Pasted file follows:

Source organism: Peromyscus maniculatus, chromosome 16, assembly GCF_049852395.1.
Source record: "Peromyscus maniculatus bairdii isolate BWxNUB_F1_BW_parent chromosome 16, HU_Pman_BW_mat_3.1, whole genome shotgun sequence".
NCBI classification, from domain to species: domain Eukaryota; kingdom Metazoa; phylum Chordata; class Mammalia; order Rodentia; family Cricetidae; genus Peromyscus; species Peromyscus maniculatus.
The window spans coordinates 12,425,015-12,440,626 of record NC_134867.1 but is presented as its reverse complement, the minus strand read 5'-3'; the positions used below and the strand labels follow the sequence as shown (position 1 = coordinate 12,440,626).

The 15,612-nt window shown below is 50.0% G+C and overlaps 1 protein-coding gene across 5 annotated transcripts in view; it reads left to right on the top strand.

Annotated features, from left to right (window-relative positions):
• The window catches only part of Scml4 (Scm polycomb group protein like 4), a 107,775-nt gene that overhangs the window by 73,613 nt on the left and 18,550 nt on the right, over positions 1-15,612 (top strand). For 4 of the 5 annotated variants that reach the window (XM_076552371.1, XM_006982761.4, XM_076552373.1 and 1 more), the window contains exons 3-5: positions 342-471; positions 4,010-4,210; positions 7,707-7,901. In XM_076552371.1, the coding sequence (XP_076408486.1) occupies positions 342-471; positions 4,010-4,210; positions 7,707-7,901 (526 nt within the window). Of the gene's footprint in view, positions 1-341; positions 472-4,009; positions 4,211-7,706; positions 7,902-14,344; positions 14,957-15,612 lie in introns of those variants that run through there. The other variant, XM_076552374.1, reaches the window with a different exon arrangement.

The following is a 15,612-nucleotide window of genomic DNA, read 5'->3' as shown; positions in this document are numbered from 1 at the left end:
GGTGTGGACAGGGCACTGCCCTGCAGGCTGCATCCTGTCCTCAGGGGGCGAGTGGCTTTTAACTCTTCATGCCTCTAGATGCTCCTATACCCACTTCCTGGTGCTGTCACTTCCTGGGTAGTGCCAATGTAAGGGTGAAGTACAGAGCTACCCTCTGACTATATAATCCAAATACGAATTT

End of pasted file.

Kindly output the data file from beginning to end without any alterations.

Source organism: Peromyscus maniculatus, chromosome 16, assembly GCF_049852395.1.
Source record: "Peromyscus maniculatus bairdii isolate BWxNUB_F1_BW_parent chromosome 16, HU_Pman_BW_mat_3.1, whole genome shotgun sequence".
NCBI classification, from domain to species: domain Eukaryota; kingdom Metazoa; phylum Chordata; class Mammalia; order Rodentia; family Cricetidae; genus Peromyscus; species Peromyscus maniculatus.
The window spans coordinates 12,425,015-12,440,626 of record NC_134867.1 but is presented as its reverse complement, the minus strand read 5'-3'; the positions used below and the strand labels follow the sequence as shown (position 1 = coordinate 12,440,626).

The 15,612-nt window shown below is 50.0% G+C and overlaps 1 protein-coding gene across 5 annotated transcripts in view; it reads left to right on the top strand.

Annotated features, from left to right (window-relative positions):
• The window catches only part of Scml4 (Scm polycomb group protein like 4), a 107,775-nt gene that overhangs the window by 73,613 nt on the left and 18,550 nt on the right, over positions 1-15,612 (top strand). For 4 of the 5 annotated variants that reach the window (XM_076552371.1, XM_006982761.4, XM_076552373.1 and 1 more), the window contains exons 3-5: positions 342-471; positions 4,010-4,210; positions 7,707-7,901. In XM_076552371.1, the coding sequence (XP_076408486.1) occupies positions 342-471; positions 4,010-4,210; positions 7,707-7,901 (526 nt within the window). Of the gene's footprint in view, positions 1-341; positions 472-4,009; positions 4,211-7,706; positions 7,902-14,344; positions 14,957-15,612 lie in introns of those variants that run through there. The other variant, XM_076552374.1, reaches the window with a different exon arrangement.

The following is a 15,612-nucleotide window of genomic DNA, read 5'->3' as shown; positions in this document are numbered from 1 at the left end:
GGTGTGGACAGGGCACTGCCCTGCAGGCTGCATCCTGTCCTCAGGGGGCGAGTGGCTTTTAACTCTTCATGCCTCTAGATGCTCCTATACCCACTTCCTGGTGCTGTCACTTCCTGGGTAGTGCCAATGTAAGGGTGAAGTACAGAGCTACCCTCTGACTATATAATCCAAATACGAATTT